The fight of our lives

Since the last annual meeting of the World Economic Forum, the course of history has changed dramatically.

24 May 2022 Tuesday 22:20
4 Reads
The fight of our lives

Since the last annual meeting of the World Economic Forum, the course of history has changed dramatically. Russia invaded Ukraine, shaking the European Union, which was created to prevent war from returning to the continent, to the core. Even when the fighting is stopped, which it will eventually be, the situation will never return to the status quo ante. In fact, the Russian invasion may become the start of World War III, and our civilization may not survive.

The invasion of Ukraine did not come out of the blue. For the past five years or more, the world has been engaged in a struggle between two diametrically opposed governance systems: an open society and a closed society. Let me define the differences as simply as possible.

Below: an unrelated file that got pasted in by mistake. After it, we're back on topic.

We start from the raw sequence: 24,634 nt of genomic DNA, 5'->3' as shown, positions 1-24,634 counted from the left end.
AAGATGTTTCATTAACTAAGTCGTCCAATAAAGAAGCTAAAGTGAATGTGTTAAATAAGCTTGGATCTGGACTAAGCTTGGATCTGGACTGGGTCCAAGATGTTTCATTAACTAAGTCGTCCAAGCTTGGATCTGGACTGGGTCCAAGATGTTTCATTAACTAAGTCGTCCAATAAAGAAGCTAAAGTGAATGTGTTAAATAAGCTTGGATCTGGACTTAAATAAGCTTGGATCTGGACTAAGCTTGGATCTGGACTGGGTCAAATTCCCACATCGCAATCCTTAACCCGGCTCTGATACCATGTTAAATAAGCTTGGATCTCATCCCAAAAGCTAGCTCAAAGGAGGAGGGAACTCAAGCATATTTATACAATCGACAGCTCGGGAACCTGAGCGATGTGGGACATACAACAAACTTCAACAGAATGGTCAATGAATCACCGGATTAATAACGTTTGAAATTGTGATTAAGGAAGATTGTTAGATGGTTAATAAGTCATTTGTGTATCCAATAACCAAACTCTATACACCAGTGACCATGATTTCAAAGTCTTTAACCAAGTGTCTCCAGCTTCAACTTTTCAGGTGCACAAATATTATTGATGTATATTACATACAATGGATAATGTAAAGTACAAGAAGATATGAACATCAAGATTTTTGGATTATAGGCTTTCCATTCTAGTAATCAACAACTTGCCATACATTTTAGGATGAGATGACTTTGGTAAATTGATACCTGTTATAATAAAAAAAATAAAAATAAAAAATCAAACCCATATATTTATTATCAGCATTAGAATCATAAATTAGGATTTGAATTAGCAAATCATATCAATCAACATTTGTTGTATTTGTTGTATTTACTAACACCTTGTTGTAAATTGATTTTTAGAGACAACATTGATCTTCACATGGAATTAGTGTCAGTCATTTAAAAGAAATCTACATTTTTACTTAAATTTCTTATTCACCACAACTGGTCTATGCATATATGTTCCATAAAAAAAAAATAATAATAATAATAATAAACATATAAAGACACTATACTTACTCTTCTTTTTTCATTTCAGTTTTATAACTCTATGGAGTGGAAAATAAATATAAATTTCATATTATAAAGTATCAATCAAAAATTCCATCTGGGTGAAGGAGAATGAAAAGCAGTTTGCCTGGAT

In an open society, the role of the state is to protect the freedom of the individual; in a closed society, the role of the individual is to serve those who rule the state. Other issues that affect all of humanity – fighting the pandemic and climate change, avoiding nuclear war, maintaining global institutions – have taken a backseat to this systemic struggle. That is why I say that our civilization may not survive.

I got involved in what I call political philanthropy in the 1980s, a time when much of the world was languishing under communist rule. He wanted to help people who were outraged and fighting against oppression. I created foundation after foundation in rapid succession in what was then the Soviet empire. The effort turned out to be more successful than he expected.